(listen to the poem, read by Diane R. Wiener)
It’s not easy painting on slate.
Colors absorb too fast
or clump before humid precision.
The cardinal’s individual
feathers were a challenge.
But the tree and the particular
branch with that bird clinging
finally professed brush strokes
of exact intention.
But he forgot to paint the snow.
Winter is important to this picture—
it’s not just background.
How to add in that
whiteness which speaks
to perseverance and bleak beauty?
Perhaps a Q-tip dipped and downed?
The cold necessity must
mostly land on the ground
with perhaps some flakes plucked
up to the tree but
the cardinal with its planned
protection must not be touched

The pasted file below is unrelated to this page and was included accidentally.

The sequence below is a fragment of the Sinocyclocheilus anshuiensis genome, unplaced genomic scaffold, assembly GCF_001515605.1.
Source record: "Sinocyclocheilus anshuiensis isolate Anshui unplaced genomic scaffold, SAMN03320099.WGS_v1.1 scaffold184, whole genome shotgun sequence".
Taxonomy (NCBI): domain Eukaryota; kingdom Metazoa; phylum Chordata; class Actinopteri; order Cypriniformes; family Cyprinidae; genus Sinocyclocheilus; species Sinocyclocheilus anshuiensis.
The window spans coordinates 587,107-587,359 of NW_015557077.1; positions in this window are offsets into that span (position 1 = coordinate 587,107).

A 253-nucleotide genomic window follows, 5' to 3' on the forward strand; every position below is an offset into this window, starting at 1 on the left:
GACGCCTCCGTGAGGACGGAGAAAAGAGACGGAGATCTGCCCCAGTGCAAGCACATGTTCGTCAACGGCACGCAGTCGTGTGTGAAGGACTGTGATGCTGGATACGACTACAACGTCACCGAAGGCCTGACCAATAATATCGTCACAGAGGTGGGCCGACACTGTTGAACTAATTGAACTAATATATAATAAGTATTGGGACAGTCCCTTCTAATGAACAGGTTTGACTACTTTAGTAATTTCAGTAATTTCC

by this part of the plot.
Oh fickle script!
Oh how to ask
the gods of art
for such a steady hand.
About the Author
Nancy Scott’s over 925 essays and poems have appeared in magazines, literary journals, anthologies, newspapers, and as audio commentaries. Her latest chapbook, The Almost Abecedarian, appears on Amazon. She won First Prize in the 2009 International Onkyo Braille Essay Contest. Some of her disability work also appears in the anthology, Not an Able-Bodied White Man with Money. Recent work appears in *82 Review, Black Fox Literary Magazine, Braille Forum, Chrysanthemum, Kaleidoscope, One Sentence Poems, Shark Reef, Wordgathering, and The Mighty, which regularly publishes to Yahoo News.